3. What if Elizabeth Warren’s policies are actually pro-business? Warren’s Accountable Capitalism Act in many ways aligns with the Business Roundtable statement pledging respect for employees, customers, suppliers and communities in addition to shareholders. Calm down Wall Street.

4. Japan is staking out a leadership position in sustainable investing. Sustainable assets are up. Long-term investors are mobilizing. Politicians are providing cover. And yet, sustainable investing “has not otherwise gained traction with Japan’s mainstream financial community,” says TIPP’s William BurckartA closer look.

5. Unlocking capital for “frontier finance” in small and growing businesses. Investors should look beyond traditional investment instruments to “alternative” structures such as revenue-based repayment models and holding company structures that meet the needs of small businesses. Growth markets.

6. Why zebras dazzle in stakeholder capitalism. Where unicorn startups score financing rounds, “zebras” startups celebrate revenues. Unicorns seek customer acquisition; zebras want their customers to succeed. Unicorns favor competition and disruption; zebras prioritize cooperation and social benefit. New normal.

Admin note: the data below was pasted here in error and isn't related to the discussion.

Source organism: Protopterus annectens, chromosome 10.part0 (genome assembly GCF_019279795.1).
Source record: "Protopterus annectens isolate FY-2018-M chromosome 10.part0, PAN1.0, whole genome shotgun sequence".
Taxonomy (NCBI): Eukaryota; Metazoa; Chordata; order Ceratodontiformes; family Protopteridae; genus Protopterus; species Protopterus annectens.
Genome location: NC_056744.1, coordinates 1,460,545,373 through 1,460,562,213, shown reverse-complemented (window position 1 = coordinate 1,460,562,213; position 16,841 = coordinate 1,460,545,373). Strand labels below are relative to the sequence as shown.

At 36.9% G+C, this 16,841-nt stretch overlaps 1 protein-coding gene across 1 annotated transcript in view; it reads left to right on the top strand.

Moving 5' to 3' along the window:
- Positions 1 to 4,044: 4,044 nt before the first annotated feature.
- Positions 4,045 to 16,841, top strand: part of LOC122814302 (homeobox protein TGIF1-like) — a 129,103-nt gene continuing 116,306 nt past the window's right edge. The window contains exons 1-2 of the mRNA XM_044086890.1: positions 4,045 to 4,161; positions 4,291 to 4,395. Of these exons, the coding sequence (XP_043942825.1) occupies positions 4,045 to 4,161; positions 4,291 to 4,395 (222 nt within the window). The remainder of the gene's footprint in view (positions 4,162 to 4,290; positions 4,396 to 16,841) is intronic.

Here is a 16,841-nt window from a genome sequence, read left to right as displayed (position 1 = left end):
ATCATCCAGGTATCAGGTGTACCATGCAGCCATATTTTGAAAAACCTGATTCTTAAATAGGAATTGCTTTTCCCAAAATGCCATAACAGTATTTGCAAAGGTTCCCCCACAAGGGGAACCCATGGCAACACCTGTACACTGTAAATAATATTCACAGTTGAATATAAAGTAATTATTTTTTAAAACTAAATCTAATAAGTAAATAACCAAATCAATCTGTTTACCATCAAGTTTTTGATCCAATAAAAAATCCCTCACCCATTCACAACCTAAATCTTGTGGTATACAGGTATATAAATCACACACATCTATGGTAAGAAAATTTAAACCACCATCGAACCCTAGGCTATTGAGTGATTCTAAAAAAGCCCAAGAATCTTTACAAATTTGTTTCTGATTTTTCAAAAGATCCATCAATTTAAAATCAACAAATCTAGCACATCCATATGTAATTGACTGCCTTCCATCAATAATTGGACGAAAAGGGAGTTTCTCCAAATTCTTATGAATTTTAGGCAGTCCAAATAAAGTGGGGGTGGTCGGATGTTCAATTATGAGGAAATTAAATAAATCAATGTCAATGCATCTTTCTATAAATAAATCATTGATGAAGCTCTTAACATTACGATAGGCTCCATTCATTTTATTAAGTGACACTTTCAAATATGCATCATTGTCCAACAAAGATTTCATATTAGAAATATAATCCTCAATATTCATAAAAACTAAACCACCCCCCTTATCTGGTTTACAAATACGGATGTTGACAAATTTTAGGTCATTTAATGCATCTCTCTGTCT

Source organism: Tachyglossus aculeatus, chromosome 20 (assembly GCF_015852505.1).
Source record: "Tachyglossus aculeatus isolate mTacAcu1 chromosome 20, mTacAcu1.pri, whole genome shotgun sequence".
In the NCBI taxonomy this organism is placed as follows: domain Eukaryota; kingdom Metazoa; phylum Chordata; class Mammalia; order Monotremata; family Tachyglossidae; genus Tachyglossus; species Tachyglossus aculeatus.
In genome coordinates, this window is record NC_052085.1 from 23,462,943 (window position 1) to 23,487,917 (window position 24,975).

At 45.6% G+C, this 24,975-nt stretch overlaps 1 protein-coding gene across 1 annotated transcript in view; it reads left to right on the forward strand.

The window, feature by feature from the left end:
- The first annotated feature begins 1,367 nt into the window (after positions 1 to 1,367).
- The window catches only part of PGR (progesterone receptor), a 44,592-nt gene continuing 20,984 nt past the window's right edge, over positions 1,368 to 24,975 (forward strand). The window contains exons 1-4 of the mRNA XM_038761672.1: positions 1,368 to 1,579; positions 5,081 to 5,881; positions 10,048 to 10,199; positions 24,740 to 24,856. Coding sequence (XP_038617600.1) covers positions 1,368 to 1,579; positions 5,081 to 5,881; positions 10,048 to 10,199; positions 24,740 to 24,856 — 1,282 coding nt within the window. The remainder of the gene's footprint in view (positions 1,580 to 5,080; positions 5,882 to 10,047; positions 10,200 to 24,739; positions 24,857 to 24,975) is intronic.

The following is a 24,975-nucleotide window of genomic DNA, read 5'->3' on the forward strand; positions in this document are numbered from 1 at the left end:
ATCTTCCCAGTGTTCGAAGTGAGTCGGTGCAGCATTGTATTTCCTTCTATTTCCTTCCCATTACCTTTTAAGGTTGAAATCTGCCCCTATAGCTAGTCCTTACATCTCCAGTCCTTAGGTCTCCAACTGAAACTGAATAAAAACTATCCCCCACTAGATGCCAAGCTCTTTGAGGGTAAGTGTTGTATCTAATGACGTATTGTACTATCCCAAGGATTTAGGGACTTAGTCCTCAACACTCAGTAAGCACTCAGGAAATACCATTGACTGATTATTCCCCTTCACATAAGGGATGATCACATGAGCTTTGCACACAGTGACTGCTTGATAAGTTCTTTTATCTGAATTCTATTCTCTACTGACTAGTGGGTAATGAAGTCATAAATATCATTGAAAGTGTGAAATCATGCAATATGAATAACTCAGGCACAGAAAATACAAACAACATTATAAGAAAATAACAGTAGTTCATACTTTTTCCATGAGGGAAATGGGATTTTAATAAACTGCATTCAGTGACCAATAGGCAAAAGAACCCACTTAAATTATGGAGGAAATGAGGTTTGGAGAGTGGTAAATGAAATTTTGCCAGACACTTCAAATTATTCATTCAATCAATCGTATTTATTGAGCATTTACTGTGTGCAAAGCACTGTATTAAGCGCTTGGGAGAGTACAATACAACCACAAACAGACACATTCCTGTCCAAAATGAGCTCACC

The Week’s Dealflow

Private equity watch. KKR Global Impact looks to leverage labor data with majority stake in Burning Glass.

Clean energy. Goldman Sachs raises nearly $2 billion for solar yieldco… Nocca Robotics raises seed funds for robots to clean solar panels… “Solar” cell maker Exeger raises $10 million from SoftBank.

Returns on inclusion. 11 Black-owned tech startups join Durham’s Black Founders Exchange… 1863 Ventures is recruiting women entrepreneurs and founders of color for its Pipeline Program accelerator.